The focus of most analysis of the June quarter CPI
has been the impact of banana prices and petrol costs on the headline result.
Certainly the Prime Minister and Treasurer appear to be pressuring the RBA
not to hike interest rates because, according to Mr Howard, “both of them
have gone up …because of forces no government can control.”

And sure, fruit and petrol added 1.0 percentage points to
the 1.6% qq rise in the June quarter CPI.
But to discount the whole inflation result because of a couple of big ticket
increases is spurious, disingenuous and not all that helpful for assessing RBA
policy deliberations and longer term inflation performance.

What has been over-looked is the incredible deflation
impetus from what could be dubbed the China
effect – clearly a factor “no government can control.”


The so-called China
effect is the tendency for many goods prices to be falling because of the
transfer of production to the low cost Chinese manufacturing sector. In the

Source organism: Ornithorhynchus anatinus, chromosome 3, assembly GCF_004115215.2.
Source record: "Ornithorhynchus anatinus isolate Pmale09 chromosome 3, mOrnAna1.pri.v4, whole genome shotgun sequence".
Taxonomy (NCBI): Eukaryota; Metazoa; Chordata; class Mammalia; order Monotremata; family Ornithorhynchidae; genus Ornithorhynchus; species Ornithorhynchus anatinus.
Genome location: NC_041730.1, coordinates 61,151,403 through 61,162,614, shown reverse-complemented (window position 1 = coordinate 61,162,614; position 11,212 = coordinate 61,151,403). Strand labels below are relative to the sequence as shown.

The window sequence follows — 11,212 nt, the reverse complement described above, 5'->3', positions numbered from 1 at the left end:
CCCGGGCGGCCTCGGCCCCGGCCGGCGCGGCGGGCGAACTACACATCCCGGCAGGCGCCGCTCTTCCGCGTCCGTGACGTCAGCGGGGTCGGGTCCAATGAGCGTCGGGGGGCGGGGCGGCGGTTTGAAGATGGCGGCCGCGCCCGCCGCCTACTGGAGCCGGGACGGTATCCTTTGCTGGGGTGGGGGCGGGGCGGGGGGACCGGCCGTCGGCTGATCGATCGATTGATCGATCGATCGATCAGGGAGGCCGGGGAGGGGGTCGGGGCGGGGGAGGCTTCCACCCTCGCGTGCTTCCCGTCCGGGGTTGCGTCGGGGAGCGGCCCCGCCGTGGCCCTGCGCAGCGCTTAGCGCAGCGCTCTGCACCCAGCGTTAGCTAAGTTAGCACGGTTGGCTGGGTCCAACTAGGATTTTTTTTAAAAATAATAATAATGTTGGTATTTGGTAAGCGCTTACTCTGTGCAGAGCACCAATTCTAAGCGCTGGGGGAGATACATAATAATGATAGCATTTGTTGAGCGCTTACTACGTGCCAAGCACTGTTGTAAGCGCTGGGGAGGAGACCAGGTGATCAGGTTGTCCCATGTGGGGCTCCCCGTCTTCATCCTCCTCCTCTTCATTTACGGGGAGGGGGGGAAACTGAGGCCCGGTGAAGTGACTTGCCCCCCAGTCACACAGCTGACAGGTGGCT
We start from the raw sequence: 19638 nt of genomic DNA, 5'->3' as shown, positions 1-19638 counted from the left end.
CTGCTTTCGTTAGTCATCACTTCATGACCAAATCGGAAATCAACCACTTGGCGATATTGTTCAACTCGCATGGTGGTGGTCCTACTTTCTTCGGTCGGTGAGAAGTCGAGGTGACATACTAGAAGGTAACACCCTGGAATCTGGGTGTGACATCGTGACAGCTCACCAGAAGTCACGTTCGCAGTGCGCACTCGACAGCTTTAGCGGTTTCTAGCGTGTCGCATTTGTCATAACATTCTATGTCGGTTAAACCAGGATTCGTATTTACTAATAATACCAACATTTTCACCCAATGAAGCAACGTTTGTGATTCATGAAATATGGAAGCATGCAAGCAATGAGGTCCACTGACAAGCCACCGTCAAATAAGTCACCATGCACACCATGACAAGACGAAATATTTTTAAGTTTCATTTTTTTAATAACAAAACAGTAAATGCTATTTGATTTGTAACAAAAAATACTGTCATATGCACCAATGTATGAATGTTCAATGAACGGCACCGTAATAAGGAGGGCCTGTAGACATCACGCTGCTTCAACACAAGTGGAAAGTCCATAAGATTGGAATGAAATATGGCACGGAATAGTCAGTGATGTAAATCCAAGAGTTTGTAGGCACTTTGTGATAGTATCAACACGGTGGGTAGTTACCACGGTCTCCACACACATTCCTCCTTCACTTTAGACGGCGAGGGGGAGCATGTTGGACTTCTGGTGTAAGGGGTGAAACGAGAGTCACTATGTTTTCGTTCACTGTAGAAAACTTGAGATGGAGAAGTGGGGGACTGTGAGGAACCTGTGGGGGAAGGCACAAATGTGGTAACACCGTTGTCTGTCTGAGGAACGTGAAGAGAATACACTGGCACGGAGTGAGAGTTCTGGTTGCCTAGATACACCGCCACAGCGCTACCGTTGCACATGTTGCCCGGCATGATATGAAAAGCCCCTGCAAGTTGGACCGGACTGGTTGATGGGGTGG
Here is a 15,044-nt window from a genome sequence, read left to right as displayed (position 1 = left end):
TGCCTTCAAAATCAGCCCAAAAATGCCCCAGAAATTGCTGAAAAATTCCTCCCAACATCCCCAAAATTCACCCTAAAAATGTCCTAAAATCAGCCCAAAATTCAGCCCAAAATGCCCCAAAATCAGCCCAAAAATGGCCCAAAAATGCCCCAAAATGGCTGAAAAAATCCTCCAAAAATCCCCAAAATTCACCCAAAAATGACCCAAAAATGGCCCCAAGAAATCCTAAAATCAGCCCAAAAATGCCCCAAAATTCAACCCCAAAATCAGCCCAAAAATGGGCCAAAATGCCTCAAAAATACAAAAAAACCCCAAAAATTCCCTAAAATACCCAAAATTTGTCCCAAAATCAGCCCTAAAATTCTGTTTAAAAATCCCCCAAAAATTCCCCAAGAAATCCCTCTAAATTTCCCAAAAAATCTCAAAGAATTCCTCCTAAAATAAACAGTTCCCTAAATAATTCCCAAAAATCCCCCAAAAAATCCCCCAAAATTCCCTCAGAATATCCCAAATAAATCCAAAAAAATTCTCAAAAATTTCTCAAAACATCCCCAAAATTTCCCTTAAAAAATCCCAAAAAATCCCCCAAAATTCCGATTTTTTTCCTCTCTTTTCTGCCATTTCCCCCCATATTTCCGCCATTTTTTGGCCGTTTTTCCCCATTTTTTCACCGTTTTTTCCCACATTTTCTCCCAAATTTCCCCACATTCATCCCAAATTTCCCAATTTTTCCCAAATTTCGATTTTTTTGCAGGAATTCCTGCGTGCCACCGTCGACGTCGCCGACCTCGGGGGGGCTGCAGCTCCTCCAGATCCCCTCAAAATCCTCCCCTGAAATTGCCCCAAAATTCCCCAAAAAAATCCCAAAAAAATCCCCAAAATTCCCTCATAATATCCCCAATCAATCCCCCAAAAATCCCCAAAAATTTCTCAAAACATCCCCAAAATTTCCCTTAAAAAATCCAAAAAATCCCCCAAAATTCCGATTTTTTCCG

year to the June quarter, Australia
enjoyed a significant deflationary effect from China,
without which, headline inflation would have been around 5.2%.

Note, for instance, the following which are China
and/or manufacturing related which occurred in the year to the June quarter
2006:

Clothing and footwear: -1.7% [Weight in CPI
3.70%]

Furniture and furnishings: -0.3% [Weight 2.99%]

Household appliances, utensils and tools: -0.8% [Weight
1.68%]

Audio, visual & computing: -4.7% [Weight 2.68%]

Sports & recreation equipment: -3.5% [Weight 0.51%]

Toys, games and hobbies: -1.9% [Weight 0.49%]

Motor vehicles: -0.9% [Weight 4.67%]

These items make up one-sixth (16.72%) of the overall CPI
basket, and the weighted average decline of these items over the year to the
June quarter was 1.7%.

Without these items, the CPI
increase would have been a tub-thumping 5.2% over the year to the June quarter,
a horrendous outcome that would surely undermine the competitive position of
the economy. So ‘thank-you’ China that Australia’s inflation position is not
prompting the RBA to hike 50, 75 or even 100
basis points next week!

Read the full story on Henry Thornton here.

Peter Fray

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